The WPA is designed to protect the natural resource values of both inland and coastal wetlands. The regulations specifically define 4 inland wetland resource areas and 11 coastal resource areas for protection.

These resource areas are believed to contribute to one or more of the eight interests listed in the preceding section.

The primary responsibility for implementing the WPA regulations rests with local conservation commissions, which consist of three to seven appointed members. The regional office of the DEP is responsible for oversight and review of local decisions that are appealed. DEP also provides technical assistance and training to conservation commissions.

In Massachusetts wetlands delineation is primarily based on the occurrence of specific vegetation or geologic features. The WPA specifies that boundaries of vegetated wetlands be delineated based on the occurrence of vegetation that is indicative of saturated conditions for a significant portion of the year. Non-vegetated wetlands are typically delineated based on geological features. Regulations require that a permit be obtained from the commission before proposed activities that would alter wetlands can occur in or within 100 feet of wetlands. This permit, called an Order of Conditions, should include conditions necessary to protect the interests of the Act. At a minimum, performance standards provided in the regulations must be met.

Wetlands Conservancy Program

The Coastal and Inland Wetlands Restriction Acts, which together are referred to as the Wetlands Conservancy Program (WCP) formerly known as the Wetlands Restriction Program, were passed in 1965 and 1968 respectively. This program is intended to protect the state's most significant wetlands. It clearly delineates protected areas and requires that activities in these areas meet the requirements of the Wetlands Protection Act. All wetlands 1/4 acre or larger will be identified on aerial photographs and landowners with wetlands 1/2 acre or larger on their property are notified and a restriction order is recorded at the Registry of Deeds. The WCP is a proactive approach to ensure that the larger, more significant wetlands are protected under the WPA. The Wetlands Conservancy Program was first applied to coastal wetlands in the 1970s, particularly salt marshes, tidal flats, barrier beaches, sea cliffs, dunes, and salt ponds. No lands under the ocean have been restricted. The WCP is being reactivated, particularly for restricting freshwater wetlands. Several communities in the Buzzards Bay drainage basin will participate in the next phase of the WCP.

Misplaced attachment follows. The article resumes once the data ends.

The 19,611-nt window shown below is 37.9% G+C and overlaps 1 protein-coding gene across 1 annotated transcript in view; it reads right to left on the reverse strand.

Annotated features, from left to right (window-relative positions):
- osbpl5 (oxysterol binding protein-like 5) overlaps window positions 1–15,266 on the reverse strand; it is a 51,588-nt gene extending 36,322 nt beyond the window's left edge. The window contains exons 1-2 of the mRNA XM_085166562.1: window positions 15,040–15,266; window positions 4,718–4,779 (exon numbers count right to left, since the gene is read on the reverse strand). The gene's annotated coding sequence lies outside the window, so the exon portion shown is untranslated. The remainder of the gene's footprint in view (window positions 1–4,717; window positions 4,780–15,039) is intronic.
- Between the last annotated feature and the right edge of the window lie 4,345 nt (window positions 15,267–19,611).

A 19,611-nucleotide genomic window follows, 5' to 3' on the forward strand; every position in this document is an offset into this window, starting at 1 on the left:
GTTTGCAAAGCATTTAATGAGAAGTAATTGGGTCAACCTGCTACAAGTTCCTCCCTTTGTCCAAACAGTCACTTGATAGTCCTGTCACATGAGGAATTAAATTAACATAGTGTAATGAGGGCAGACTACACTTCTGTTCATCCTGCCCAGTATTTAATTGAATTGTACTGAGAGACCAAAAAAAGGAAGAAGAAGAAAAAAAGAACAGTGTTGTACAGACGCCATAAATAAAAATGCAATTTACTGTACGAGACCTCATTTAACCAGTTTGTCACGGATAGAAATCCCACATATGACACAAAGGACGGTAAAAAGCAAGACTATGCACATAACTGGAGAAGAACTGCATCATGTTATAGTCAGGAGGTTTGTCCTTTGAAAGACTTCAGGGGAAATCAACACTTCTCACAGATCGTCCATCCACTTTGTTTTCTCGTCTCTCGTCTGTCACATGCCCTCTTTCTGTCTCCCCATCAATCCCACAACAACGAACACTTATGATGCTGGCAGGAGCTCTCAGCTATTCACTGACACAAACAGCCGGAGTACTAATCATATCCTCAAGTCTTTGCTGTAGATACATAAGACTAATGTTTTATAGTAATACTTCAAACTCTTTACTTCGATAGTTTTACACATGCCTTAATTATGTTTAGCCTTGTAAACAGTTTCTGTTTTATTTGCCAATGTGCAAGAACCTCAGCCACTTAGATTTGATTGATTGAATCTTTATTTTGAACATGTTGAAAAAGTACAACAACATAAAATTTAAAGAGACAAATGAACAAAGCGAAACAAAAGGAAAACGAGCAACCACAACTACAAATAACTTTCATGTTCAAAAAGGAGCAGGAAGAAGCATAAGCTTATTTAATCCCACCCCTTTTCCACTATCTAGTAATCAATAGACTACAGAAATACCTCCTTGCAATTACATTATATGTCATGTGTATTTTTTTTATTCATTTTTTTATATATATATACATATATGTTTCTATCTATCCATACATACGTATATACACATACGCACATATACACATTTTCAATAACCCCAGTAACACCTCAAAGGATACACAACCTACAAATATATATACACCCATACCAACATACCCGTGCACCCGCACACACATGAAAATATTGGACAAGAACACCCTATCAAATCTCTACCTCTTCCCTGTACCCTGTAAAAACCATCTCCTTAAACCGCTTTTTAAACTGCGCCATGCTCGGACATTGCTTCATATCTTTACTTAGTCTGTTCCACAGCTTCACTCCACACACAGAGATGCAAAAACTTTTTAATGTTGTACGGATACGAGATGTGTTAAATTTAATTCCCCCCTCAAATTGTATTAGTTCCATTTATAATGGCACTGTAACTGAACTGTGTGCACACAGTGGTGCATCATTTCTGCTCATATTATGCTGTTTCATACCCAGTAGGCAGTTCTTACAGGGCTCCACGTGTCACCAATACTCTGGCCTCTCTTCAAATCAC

At present, in 39 of the Commonwealth's 78 coastal communities, at least some significant coastal wetlands have been included in this program. Only a few communities, on the other hand, have had inland wetlands included in the program. Statewide, approximately 50,000 acres have been restricted, but this is almost exclusively coastal salt marshes, beaches, tidal flats, and dunes. In Buzzards Bay, some or all of the coastal wetlands in 6 out of 10 coastal towns have been restricted, but significant inland wetlands have been restricted in only one community in the drainage basin. This program, which was originally intended to be the cornerstone of wetlands protection in Massachusetts, has fallen short of its goal because of the high implementation cost.

After a decade of inactivity, a second phase of WCP implementation has begun, and Buzzards Bay is a priority area. The towns of Mattapoisett and Westport were added to the program in 1990, and as many as 4 additional towns will be added in 1991. Of great significance is that freshwater wetlands will be included in this new phase of the program.

Although the WCP protects resource areas and interests similar to those covered by the WPA, it provides a potent management tool that will be invaluable in Buzzards Bay. It would be especially helpful to communities having difficulties ensuring that all projects in or near significant wetlands are brought into the permitting process.

Local Implementation